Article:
Calvin Dueck said his heart sank when he saw dozens of mature oak trees reduced to shreds to make way for the next phase of the city's rapid transit bus route on Saturday.

Dueck is the chair of the Parker Wetlands conservation committee, a group that has been lobbying all three levels of government to set aside the Parker Lands as an ecological reserve for about three years.

"The concerns here are the tremendous costs of putting a bus way through here. They are shredding down the oak forest with a shredder and they have not even made any attempt to … use it for something else," he said. "Rather it's just being shredded into the ground."

Some of the trees in the area, located near the rail line west of Pembina Highway, are up to 120 years old, Dueck said, and they can't easily be replaced. He said he was able to convince the crews to leave about 12 trees standing.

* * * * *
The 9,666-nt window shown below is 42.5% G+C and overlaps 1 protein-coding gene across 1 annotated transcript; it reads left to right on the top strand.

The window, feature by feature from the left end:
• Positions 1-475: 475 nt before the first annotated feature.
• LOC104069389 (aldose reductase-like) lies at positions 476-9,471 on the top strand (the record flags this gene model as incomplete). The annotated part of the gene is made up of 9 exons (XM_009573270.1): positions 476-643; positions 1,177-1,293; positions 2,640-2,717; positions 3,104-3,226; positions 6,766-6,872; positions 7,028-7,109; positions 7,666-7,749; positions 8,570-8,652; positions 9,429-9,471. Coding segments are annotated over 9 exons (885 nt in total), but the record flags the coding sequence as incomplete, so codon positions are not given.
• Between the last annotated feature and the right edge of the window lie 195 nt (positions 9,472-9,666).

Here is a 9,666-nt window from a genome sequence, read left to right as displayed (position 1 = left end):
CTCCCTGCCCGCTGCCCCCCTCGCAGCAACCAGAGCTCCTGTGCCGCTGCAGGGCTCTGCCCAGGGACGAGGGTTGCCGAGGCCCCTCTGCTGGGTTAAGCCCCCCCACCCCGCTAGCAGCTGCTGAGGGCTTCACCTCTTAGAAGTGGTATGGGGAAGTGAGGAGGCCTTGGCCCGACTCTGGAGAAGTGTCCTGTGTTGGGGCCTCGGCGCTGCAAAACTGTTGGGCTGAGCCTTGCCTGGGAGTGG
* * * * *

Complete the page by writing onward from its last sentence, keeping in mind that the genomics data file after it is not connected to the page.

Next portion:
"They are irreplaceable," he said. "You can't replace them; it takes about 100 years for them to grow back."

Parker Wetlands

Trees in the area, located near the rail line west of Pembina Highway, were shredded on Saturday to make way for the next phase of the city's rapid transit bus route. (Jill Coubrough/CBC)

He said he's also disappointed that the trees were just shredded instead of being used as firewood or for other projects.

In an email to CBC, a city spokesperson said the contractor can choose whether to shred or salvage, and not all trees are suitable to salvage. The spokesperson added that every effort is being made to avoid the removal of as many trees as possible.

Dueck said he hopes that some trees will be planted on either side of the bus route after everything is done.

"I guess there's not much that we can do at this point unfortunately," he said. 

Parker Lands trees shredded for rapid transit line0:40

With files from Jill Coubrough